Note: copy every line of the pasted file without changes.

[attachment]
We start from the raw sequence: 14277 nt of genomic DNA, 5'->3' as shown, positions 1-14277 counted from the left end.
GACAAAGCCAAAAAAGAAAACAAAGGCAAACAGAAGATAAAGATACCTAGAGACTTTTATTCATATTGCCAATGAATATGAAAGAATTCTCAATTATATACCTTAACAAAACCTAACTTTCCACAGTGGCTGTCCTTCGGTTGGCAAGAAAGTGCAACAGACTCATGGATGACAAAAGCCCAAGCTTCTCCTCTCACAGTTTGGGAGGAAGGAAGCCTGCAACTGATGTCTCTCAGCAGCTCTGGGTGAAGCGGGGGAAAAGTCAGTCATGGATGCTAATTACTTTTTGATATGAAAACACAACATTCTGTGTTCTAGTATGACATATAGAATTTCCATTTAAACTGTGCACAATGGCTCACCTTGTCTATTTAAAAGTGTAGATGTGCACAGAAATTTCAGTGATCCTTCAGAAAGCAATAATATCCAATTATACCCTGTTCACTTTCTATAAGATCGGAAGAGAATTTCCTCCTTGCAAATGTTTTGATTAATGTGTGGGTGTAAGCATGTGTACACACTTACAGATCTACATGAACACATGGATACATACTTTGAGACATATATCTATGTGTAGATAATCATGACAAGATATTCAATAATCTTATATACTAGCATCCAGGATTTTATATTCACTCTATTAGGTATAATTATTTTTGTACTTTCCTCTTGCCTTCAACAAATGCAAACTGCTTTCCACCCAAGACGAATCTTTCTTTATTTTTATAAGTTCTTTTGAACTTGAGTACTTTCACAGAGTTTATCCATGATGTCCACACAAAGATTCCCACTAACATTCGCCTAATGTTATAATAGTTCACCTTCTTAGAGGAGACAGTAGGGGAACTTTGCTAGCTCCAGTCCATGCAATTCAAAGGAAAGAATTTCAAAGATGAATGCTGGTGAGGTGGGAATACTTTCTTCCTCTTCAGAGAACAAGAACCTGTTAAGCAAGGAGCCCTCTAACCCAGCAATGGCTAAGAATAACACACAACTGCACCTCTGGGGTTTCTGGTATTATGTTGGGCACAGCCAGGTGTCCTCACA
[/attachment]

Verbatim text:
We start from the raw sequence: 14277 nt of genomic DNA, 5'->3' as shown, positions 1-14277 counted from the left end.
GACAAAGCCAAAAAAGAAAACAAAGGCAAACAGAAGATAAAGATACCTAGAGACTTTTATTCATATTGCCAATGAATATGAAAGAATTCTCAATTATATACCTTAACAAAACCTAACTTTCCACAGTGGCTGTCCTTCGGTTGGCAAGAAAGTGCAACAGACTCATGGATGACAAAAGCCCAAGCTTCTCCTCTCACAGTTTGGGAGGAAGGAAGCCTGCAACTGATGTCTCTCAGCAGCTCTGGGTGAAGCGGGGGAAAAGTCAGTCATGGATGCTAATTACTTTTTGATATGAAAACACAACATTCTGTGTTCTAGTATGACATATAGAATTTCCATTTAAACTGTGCACAATGGCTCACCTTGTCTATTTAAAAGTGTAGATGTGCACAGAAATTTCAGTGATCCTTCAGAAAGCAATAATATCCAATTATACCCTGTTCACTTTCTATAAGATCGGAAGAGAATTTCCTCCTTGCAAATGTTTTGATTAATGTGTGGGTGTAAGCATGTGTACACACTTACAGATCTACATGAACACATGGATACATACTTTGAGACATATATCTATGTGTAGATAATCATGACAAGATATTCAATAATCTTATATACTAGCATCCAGGATTTTATATTCACTCTATTAGGTATAATTATTTTTGTACTTTCCTCTTGCCTTCAACAAATGCAAACTGCTTTCCACCCAAGACGAATCTTTCTTTATTTTTATAAGTTCTTTTGAACTTGAGTACTTTCACAGAGTTTATCCATGATGTCCACACAAAGATTCCCACTAACATTCGCCTAATGTTATAATAGTTCACCTTCTTAGAGGAGACAGTAGGGGAACTTTGCTAGCTCCAGTCCATGCAATTCAAAGGAAAGAATTTCAAAGATGAATGCTGGTGAGGTGGGAATACTTTCTTCCTCTTCAGAGAACAAGAACCTGTTAAGCAAGGAGCCCTCTAACCCAGCAATGGCTAAGAATAACACACAACTGCACCTCTGGGGTTTCTGGTATTATGTTGGGCACAGCCAGGTGTCCTCACA